Statement from Toxics Program Manager Muhannad Malas on Johnson & Johnson’s announcement to stop selling talc-based baby powder in Canada and the U.S.
Toronto, Ont. – Johnson & Johnson’s new announcement to phase out its iconic talcum-based baby powder products from retail stores is an important move that will have protective benefits for the health of Canadians. Environmental Defence welcomes this decision and urges the company to provide a specific timeline to complete the phase-out and expand its decision to cover markets outside Canada and the U.S.
Talcum powder (or talc) is a mineral long-used as an ingredient in baby powder due to its drying properties. Consumers have become increasingly concerned about exposure to talc due to evidence of ovarian cancer risk, especially when applied around the female genital area, and adverse impacts on the lungs when inhaled. Additionally, testing has consistently revealed contamination with cancer-causing asbestos fibres in personal care products containing talc including baby powder.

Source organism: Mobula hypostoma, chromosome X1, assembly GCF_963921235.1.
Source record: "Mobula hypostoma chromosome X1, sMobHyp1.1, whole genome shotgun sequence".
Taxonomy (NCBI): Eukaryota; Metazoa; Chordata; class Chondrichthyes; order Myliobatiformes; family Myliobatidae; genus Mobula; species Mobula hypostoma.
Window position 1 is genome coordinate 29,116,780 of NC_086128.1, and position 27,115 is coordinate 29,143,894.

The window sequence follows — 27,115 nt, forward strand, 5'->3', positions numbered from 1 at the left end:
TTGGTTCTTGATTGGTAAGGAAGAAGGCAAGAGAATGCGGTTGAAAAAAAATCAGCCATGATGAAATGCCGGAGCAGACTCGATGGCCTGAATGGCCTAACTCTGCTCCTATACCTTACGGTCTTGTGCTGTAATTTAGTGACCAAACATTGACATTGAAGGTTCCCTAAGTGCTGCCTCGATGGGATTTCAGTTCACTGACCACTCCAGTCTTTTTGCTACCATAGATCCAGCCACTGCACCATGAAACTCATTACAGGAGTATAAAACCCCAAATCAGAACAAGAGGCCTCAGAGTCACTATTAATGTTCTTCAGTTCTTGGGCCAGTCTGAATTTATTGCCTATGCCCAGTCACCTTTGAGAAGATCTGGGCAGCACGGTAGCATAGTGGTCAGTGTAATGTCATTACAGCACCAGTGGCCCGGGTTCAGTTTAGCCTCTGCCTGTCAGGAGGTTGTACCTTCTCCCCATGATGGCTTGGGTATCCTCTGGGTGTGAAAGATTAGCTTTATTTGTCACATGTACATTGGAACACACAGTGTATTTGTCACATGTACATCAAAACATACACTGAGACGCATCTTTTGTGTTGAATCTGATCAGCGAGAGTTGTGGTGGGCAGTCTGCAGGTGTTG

Thousands of lawsuits have been brought forward in recent years by consumers who have used Johnson & Johnson’s product and developed ovarian cancer or mesothelioma. The science on the risks posed by talc has compelled the federal government in 2018 to propose to classify talc as a toxic substance under our toxics law, the Canadian Environmental Protection Act (CEPA) – the first step in regulating or banning the ingredient.
Environmental Defence calls on the federal government to follow the lead of science and leading manufacturers and ban powder-form talc in personal care products. The government should also move swiftly to update Canada’s toxics law as promised to ensure strong and quick action on harmful chemicals in consumer products.
About ENVIRONMENTAL DEFENCE (www.environmentaldefence.ca): Environmental Defence is a leading Canadian advocacy organization that works with government, industry and individuals to defend clean water, a safe climate and healthy communities.
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